Climate change, multiple paternity and offspring survival in lizards

Olsson, Mats, Shwartz, Tonia, Wapstra, Erik, Uller, Tobias, Ujvari, Beata, Madsen, Thomas and Shine, Richard 2011, Climate change, multiple paternity and offspring survival in lizards, Evolution: International journal of organic evolution, vol. 65, no. 11, pp. 3323-3326, doi: 10.1111/j.1558-5646.2011.01387.x.

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Title Climate change, multiple paternity and offspring survival in lizards
Author(s) Olsson, Mats
Shwartz, Tonia
Wapstra, Erik
Uller, Tobias
Ujvari, BeataORCID iD for Ujvari, Beata
Madsen, Thomas
Shine, Richard
Journal name Evolution: International journal of organic evolution
Volume number 65
Issue number 11
Start page 3323
End page 3326
Total pages 4
Publisher Wiley
Place of publication London, Eng.
Publication date 2011
ISSN 1558-5646
Keyword(s) climate change
offspring survival
multiple paternity
Summary Recent work suggests that rising spring temperatures over recent decades have eliminated many lizard populations, and threaten many more worldwide. However, because ambient temperatures constrain activity times in ectotherms, warming conditions (as expected under global climate change scenarios) can increase the duration of seasonal opportunities for courtship and mating. Thus, in species where polyandry results in enhanced offspring viability, a warming climate may not necessarily impair long-term survival. Our nine-year study of a sand lizard (Lacerta agilis) population near the northern range limit in Sweden revealed consistently higher incidence of multiple paternity of clutches in warmer years, and higher viability of offspring from multiply-sired clutches (presumably reflecting the advantages of more intense sperm competition). Any trend to warmer spring temperatures likely will benefit offspring viability in this system, by increasing a female's opportunities to mate with additional males.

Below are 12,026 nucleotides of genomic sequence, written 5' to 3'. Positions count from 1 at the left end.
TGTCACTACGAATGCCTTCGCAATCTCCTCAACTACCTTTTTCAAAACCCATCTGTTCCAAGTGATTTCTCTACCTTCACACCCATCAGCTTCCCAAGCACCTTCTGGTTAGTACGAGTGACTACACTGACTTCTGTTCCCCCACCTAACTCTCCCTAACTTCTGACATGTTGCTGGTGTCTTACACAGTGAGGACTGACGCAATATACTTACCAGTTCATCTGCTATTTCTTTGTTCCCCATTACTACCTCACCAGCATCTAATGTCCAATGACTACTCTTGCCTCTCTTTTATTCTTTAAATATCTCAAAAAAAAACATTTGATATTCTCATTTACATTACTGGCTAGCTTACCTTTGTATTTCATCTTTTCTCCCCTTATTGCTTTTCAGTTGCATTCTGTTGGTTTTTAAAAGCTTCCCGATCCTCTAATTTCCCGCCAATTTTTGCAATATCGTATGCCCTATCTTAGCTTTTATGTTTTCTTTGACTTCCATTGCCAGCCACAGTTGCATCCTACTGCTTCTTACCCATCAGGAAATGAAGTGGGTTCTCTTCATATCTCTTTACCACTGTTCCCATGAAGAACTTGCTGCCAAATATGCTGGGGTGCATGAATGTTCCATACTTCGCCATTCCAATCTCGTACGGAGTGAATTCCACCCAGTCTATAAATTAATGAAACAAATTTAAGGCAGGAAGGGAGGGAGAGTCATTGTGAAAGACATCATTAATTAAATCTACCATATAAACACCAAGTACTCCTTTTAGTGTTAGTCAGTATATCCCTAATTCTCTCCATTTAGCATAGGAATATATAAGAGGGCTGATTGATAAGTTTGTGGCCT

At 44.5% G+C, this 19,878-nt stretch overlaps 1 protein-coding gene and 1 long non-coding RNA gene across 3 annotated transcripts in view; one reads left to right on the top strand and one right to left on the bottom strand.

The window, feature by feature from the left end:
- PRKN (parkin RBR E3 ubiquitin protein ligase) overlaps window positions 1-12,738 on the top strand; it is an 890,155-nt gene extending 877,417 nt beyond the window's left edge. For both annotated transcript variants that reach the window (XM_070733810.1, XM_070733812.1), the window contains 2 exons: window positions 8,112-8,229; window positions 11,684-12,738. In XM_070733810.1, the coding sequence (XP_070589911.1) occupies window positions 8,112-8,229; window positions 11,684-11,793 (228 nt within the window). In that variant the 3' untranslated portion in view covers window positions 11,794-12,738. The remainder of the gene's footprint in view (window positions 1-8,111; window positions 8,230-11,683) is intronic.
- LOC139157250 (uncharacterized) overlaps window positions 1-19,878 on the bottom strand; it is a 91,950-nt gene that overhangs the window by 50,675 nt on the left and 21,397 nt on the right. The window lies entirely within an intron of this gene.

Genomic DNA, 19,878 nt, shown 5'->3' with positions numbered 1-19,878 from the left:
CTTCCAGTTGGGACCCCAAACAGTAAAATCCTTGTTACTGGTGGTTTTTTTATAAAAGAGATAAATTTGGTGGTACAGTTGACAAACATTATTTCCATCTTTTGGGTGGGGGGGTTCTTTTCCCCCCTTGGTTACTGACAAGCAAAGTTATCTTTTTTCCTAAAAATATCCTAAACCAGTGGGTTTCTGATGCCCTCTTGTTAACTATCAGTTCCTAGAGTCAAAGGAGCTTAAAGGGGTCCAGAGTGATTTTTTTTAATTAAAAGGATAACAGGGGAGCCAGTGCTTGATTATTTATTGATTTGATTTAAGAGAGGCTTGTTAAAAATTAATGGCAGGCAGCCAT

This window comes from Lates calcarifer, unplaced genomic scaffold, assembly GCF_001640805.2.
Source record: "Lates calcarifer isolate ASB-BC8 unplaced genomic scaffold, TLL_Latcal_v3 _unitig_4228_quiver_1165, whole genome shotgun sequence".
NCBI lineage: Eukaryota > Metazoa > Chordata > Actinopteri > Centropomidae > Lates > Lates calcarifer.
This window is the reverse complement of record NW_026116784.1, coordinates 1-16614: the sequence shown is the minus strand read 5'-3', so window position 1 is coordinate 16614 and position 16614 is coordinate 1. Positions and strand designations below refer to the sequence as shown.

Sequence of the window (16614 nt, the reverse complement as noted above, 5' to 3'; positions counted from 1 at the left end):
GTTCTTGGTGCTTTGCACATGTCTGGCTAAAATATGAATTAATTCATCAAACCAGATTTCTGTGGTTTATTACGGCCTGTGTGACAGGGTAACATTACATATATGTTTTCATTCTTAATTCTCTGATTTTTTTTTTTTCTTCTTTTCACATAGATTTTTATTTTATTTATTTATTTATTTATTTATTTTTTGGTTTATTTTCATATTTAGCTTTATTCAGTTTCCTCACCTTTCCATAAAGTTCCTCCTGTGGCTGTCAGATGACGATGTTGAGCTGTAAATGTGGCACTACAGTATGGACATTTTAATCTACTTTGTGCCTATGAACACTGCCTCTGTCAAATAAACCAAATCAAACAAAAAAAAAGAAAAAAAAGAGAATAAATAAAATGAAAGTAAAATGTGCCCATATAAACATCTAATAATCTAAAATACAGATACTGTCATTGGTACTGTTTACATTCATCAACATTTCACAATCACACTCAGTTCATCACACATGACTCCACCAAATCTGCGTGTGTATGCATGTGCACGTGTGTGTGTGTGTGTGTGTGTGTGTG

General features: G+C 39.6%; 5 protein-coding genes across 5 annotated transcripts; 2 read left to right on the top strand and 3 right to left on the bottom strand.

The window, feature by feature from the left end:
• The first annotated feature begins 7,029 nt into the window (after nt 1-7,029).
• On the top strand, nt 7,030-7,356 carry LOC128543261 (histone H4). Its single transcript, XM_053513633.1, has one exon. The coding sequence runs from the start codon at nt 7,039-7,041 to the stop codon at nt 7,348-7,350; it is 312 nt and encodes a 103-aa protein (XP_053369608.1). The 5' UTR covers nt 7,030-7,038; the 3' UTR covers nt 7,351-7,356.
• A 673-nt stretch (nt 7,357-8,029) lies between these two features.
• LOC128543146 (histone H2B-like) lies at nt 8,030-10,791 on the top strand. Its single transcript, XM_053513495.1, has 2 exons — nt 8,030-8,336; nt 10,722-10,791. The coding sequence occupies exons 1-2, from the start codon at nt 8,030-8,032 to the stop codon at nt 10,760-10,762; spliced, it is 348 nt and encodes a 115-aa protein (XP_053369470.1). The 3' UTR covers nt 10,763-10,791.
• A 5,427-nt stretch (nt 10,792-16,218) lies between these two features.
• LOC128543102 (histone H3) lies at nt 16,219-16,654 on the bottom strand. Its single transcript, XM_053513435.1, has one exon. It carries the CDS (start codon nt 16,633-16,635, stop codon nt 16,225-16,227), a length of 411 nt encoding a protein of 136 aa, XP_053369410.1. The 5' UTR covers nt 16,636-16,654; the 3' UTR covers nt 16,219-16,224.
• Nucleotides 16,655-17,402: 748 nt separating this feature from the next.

Language eng
DOI 10.1111/j.1558-5646.2011.01387.x
Field of Research 069999 Biological Sciences not elsewhere classified
Socio Economic Objective 970106 Expanding Knowledge in the Biological Sciences
HERDC Research category C1.1 Refereed article in a scholarly journal
Copyright notice ©2011, Wiley
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